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Old 11-06-2013, 09:27 AM   #31
irgunII
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Quote:
Originally Posted by Daedalos View Post
If you don't like systemd, if you want to stick with "old school" then start brainstorming ways to improve upon sysvinit to give it a "new life" without sacrificing it.
Why fix what ain't broke? It works and works well. Reinventing the wheel and starting with a block of rock first to see if it will roll is dumb.
 
Old 11-06-2013, 09:37 AM   #32
Daedalos
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Quote:
Originally Posted by irgunII View Post
Why fix what ain't broke? It works and works well. Reinventing the wheel and starting with a block of rock first to see if it will roll is dumb.
Then why are distros drinking the systemd Kool-Aid?

Last edited by Daedalos; 11-06-2013 at 09:39 AM.
 
Old 11-06-2013, 10:07 AM   #33
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Quote:
Originally Posted by Daedalos View Post
Then why are distros drinking the systemd Kool-Aid?
Right now I'm busy building packages for Slackware 14.1, while listening to an old Wayne Shorter record (Blue Note). I know I'm a minority, and I know the vast majority of folks listen to Britney Spears and Justin Bieber. But hey.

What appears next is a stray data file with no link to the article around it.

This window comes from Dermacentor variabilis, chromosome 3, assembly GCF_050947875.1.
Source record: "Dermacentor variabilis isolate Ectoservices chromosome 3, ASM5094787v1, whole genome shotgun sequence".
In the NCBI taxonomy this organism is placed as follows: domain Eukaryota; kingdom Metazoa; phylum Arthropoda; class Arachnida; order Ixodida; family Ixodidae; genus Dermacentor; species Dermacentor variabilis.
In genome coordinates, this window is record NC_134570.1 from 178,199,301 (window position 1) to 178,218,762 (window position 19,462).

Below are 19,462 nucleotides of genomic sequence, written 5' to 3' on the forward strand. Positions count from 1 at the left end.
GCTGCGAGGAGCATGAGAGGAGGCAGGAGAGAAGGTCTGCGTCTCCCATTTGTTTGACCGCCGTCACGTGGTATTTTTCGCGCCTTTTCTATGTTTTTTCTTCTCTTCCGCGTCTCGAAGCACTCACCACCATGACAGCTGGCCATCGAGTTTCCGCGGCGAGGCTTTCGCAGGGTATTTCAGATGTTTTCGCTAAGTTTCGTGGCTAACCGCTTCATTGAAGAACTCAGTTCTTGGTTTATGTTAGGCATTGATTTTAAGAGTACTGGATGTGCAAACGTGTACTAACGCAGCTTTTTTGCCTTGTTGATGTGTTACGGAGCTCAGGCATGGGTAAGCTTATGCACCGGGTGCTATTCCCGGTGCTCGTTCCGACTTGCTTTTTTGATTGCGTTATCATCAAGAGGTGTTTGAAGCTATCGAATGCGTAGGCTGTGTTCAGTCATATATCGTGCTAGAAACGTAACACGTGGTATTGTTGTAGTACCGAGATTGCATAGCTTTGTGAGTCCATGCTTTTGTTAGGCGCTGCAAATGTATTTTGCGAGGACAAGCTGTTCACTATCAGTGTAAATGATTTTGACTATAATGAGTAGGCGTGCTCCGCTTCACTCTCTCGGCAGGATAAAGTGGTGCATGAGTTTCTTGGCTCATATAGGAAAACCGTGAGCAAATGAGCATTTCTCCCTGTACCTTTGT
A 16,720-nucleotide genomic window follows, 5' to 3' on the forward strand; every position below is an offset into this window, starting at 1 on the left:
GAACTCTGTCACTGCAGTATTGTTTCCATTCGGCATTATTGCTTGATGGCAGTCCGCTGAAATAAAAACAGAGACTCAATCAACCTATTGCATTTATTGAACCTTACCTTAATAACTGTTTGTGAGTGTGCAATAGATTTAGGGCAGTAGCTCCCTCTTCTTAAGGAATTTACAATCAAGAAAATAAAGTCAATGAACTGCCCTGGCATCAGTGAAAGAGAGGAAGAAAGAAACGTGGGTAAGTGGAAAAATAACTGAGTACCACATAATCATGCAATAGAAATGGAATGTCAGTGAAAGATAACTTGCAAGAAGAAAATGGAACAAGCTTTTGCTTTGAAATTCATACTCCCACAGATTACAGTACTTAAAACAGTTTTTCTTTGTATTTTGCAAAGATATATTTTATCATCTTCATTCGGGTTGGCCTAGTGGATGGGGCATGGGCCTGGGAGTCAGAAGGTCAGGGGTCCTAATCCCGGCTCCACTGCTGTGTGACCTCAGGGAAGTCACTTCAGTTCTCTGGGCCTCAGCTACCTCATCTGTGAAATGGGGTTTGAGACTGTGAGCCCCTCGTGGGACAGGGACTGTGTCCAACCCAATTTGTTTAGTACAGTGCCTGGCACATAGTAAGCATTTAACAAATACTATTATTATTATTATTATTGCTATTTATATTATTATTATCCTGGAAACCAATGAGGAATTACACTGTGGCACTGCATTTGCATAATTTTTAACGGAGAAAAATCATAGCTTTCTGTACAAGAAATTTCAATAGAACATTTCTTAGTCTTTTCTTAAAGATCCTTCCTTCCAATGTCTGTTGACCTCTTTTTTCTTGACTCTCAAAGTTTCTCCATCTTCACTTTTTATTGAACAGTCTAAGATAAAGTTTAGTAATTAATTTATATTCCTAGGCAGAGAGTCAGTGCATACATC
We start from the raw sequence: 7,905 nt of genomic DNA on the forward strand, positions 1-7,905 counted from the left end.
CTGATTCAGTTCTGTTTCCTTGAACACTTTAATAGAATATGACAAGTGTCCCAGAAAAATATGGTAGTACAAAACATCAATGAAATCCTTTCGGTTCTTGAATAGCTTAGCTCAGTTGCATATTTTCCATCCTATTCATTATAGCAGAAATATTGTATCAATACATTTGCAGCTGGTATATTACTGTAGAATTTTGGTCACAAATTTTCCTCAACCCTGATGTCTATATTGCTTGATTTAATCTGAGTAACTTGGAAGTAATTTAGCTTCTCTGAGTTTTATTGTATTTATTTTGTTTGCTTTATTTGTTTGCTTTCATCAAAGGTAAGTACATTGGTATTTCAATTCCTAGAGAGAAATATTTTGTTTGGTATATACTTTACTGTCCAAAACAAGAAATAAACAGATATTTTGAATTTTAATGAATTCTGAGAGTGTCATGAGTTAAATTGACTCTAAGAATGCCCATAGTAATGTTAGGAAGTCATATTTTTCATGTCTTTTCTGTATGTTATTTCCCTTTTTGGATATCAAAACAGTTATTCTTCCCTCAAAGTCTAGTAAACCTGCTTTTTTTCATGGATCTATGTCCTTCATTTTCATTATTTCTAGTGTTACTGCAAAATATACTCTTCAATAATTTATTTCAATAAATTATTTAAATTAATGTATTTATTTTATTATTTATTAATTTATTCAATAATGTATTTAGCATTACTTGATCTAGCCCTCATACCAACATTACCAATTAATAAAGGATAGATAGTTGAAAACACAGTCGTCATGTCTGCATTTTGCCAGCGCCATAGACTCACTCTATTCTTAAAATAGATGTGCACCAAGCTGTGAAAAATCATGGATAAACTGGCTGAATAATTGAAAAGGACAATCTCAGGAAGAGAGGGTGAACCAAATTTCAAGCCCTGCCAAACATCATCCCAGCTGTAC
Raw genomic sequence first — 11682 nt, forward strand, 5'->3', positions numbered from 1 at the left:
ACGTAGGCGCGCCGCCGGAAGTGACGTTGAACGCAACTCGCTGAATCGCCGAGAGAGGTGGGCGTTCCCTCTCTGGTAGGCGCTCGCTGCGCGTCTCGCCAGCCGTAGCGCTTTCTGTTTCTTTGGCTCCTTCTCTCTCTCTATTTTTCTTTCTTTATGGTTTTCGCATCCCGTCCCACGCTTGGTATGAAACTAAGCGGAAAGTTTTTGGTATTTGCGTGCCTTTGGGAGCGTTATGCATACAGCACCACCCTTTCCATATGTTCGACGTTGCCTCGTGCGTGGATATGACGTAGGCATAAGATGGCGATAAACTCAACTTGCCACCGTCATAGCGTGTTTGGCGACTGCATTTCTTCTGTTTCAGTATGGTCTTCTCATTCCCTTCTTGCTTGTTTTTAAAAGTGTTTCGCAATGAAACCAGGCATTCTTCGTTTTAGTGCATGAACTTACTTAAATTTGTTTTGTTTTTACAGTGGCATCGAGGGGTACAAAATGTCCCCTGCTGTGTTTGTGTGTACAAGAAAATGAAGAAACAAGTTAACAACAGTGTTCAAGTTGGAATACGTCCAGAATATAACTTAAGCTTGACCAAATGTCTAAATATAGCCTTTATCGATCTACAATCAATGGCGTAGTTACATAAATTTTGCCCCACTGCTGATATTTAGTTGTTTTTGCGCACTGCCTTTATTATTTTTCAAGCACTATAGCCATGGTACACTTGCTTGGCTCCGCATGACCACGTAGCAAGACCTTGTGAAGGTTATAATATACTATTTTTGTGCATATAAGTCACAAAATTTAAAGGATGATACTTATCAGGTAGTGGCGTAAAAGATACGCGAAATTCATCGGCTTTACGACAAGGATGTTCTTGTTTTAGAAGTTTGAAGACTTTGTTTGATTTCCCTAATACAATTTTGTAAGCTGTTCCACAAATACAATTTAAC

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Old 11-06-2013, 11:52 AM   #34
fatalfrrog
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Quote:
Originally Posted by Daedalos View Post
Then why are distros drinking the systemd Kool-Aid?
Have you even read the Debian systemd debate? Do you honestly believe that major distributions are switching to systemd for literally no reason? Why do you make it seem like systemd offers no benefits (e.g. why fix what ain't broke? / reinventing the wheel)?
You can see it here. There is very clearly a section titled "Why Debian should default to systemd". I suggest you start there.

Slightly OT: Also keep in mind that a faster boot is not a goal. It is simply a side affect of other improvements. It's as if someone were to make a car that's more fuel efficient, scores better at safety tests, and rides smoother, and just happens to be faster...and people only say "But my car is already fast enough! Why do I need a faster car when mine is sufficiently quick?"
 
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Old 11-06-2013, 12:12 PM   #35
kikinovak
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Quote:
Originally Posted by fatalfrrog View Post
It's as if someone were to make a car that's more fuel efficient, scores better at safety tests, and rides smoother, and just happens to be faster...and people only say "But my car is already fast enough! Why do I need a faster car when mine is sufficiently quick?"